RIGHT Function in Excel

Part 1: Introduction

💡 Definition: The RIGHT function in Microsoft Excel extracts a specified number of characters from a text string’s end (rightmost) side. It allows you to retrieve a portion of text based on the desired length.

🎯 Purpose: The RIGHT function is useful when extracting a specific number of characters from the right side of a text string, such as when you want to retrieve file extensions, last names, or the last part of a longer string.

📜 Syntax & Arguments:

syntax
`RIGHT(text, num_chars) `

🔍 Explain the Arguments:

• `text`: The text string from which you want to extract characters.
• `num_chars`: The number of characters you want to extract from the right side of the text string.

📤 Return value: The RIGHT function returns the number of rightmost characters from the text string.

💬 Remarks:

• The `num_chars` argument must be a positive number or a reference to a cell containing a positive number.
• If the specified `num_chars` is greater than the length of the text string, the entire text string will be returned.
• The RIGHT function is case-sensitive, considering uppercase and lowercase characters differently.

Now let’s explore some examples to understand how to use the RIGHT function effectively.

Part 2: Examples

✨ Example 1:

AB
1File Name
2document.docx
4presentation. pptx

📝 Formula: In cell B2, enter `=RIGHT(A2, 4)`

Explanation: In this example, we have file names in column A and want to extract the file extensions from each word. By using the RIGHT function with the `num_chars` the argument set to 4, we can retrieve the rightmost four characters from each word, representing the file extension. The result in cell B2 will be “docx”.

✨ Example 2:

AB
1Sentence
2Hello World
3Excel Rocks
4Coding Fun

📝 Formula: In cell B2, enter `=RIGHT(A2, 5)`

Explanation: In this example, we have sentences in column A and want to extract the last five characters from each sentence. Using the RIGHT function with the `num_chars` argument set to 5, we can retrieve the rightmost five characters from each sentence. The result in cell B2 will be “World”.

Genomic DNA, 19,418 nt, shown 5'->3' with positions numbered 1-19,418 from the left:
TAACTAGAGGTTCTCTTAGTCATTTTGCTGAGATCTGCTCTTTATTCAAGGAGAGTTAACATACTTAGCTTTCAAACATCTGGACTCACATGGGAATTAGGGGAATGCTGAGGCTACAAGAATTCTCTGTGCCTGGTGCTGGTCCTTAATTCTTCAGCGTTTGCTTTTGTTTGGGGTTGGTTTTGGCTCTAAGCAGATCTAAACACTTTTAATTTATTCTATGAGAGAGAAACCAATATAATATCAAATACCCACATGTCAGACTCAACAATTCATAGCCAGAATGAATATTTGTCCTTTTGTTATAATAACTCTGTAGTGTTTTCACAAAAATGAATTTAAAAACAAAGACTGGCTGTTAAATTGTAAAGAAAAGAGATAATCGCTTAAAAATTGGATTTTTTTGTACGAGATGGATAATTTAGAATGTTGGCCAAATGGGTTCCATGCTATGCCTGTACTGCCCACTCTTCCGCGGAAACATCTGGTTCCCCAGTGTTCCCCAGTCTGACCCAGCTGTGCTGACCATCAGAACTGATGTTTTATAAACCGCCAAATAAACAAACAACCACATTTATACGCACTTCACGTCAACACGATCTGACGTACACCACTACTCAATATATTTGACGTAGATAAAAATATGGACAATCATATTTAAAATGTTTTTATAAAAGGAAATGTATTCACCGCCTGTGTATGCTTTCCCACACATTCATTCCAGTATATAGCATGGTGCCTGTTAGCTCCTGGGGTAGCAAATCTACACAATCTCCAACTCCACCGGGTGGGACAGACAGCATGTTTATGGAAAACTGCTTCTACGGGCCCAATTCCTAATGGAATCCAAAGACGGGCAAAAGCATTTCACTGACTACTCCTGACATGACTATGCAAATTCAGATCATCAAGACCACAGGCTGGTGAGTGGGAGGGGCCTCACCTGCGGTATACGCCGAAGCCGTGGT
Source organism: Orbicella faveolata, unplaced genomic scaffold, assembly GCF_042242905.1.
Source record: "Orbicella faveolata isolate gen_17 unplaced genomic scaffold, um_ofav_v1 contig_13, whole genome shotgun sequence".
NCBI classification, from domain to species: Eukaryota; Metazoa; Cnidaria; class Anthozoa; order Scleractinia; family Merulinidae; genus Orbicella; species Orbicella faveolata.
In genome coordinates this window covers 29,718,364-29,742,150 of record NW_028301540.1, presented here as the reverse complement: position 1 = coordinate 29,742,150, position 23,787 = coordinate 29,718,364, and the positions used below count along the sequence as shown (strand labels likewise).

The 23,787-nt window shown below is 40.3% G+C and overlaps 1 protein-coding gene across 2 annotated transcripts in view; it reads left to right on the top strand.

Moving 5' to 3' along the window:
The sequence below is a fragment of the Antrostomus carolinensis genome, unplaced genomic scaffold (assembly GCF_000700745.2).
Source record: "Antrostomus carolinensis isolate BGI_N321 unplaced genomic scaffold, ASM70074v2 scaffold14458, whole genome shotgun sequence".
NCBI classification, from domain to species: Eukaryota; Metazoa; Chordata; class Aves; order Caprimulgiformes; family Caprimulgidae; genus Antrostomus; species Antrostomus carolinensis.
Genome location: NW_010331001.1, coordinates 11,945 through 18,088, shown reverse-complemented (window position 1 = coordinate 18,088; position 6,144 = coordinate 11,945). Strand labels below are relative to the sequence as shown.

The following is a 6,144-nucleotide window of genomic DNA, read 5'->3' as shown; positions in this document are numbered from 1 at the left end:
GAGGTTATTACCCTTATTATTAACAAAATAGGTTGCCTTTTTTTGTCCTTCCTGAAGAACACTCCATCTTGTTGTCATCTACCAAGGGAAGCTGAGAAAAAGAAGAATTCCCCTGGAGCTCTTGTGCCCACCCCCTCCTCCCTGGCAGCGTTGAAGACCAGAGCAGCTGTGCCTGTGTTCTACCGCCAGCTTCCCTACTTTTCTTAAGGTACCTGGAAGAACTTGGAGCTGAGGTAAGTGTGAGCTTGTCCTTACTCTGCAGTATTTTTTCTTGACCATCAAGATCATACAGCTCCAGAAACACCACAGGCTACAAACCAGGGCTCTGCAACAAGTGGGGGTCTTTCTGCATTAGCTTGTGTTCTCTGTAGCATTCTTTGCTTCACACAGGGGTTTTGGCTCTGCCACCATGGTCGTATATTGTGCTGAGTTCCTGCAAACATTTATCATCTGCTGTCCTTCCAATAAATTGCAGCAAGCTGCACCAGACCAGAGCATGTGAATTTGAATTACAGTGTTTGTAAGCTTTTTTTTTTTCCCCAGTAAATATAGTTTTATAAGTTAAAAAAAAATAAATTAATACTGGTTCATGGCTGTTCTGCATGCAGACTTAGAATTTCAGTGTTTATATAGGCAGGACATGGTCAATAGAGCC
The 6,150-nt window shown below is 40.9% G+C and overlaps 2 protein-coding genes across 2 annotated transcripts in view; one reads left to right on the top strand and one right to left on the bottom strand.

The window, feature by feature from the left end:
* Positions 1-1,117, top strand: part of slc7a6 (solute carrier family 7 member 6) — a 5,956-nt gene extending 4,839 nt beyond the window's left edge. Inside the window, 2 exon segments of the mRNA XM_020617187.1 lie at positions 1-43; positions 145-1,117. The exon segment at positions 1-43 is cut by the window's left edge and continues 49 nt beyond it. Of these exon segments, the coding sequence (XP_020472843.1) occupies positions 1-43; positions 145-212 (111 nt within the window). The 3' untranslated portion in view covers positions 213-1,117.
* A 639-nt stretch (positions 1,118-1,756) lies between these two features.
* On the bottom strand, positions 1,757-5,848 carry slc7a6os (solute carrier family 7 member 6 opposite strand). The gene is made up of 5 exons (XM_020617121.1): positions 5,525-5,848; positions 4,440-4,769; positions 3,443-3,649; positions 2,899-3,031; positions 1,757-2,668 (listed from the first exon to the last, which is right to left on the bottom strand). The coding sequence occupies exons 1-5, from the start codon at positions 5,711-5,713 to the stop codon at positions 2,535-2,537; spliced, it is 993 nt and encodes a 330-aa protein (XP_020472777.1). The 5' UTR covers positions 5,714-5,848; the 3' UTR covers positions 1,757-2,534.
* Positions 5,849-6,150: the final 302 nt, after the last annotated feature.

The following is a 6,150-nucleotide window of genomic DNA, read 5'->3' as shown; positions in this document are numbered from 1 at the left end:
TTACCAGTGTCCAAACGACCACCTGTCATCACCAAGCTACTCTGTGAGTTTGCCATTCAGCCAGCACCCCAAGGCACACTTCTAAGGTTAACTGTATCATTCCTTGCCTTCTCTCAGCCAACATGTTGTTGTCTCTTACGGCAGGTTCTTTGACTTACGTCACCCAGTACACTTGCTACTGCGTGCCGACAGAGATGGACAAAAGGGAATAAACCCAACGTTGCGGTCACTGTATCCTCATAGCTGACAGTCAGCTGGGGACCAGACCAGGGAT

✨ Example 3:

📝 Formula: In cell B2, enter `=RIGHT(A2, 3)`

Explanation: In this example, we have URLs in column A, and we want to extract the top-level domain (TLD) from each URL. By using the RIGHT function with the `num_chars` argument set to 3, we can retrieve the rightmost three characters from each URL, representing the TLD. The result in cell B2 will be “com”.

✨ Example 4:

AB
1Full Name
2John Smith
3Jane Doe
4Michael Lee

📝 Formula: In cell B2, enter `=RIGHT(A2, FIND(" ", A2)-1)`

Explanation: In this example, we have full names in column A and want to extract the last word from each word. By using the RIGHT function with the `num_chars` the argument set to the position of the space character (found using the FIND function) minus one, we can retrieve the rightmost characters after the space. The result in cell B2 will be “Smith”.

✨ Example 5:

AB
1Sentence
2Hello World!
3Have a nice day!
4Excel is powerful!

📝 Formula: In cell B2, enter `=RIGHT(A2, LEN(A2)-FIND(" ", A2))`

Explanation: In this example, we have sentences in column A and want to extract the last word from each sentence. By using the RIGHT function with the `num_chars` argument set to the length of the sentence minus the position of the space character (found using the FIND function), we can retrieve the rightmost characters after the space. The result in cell B2 will be “World!”.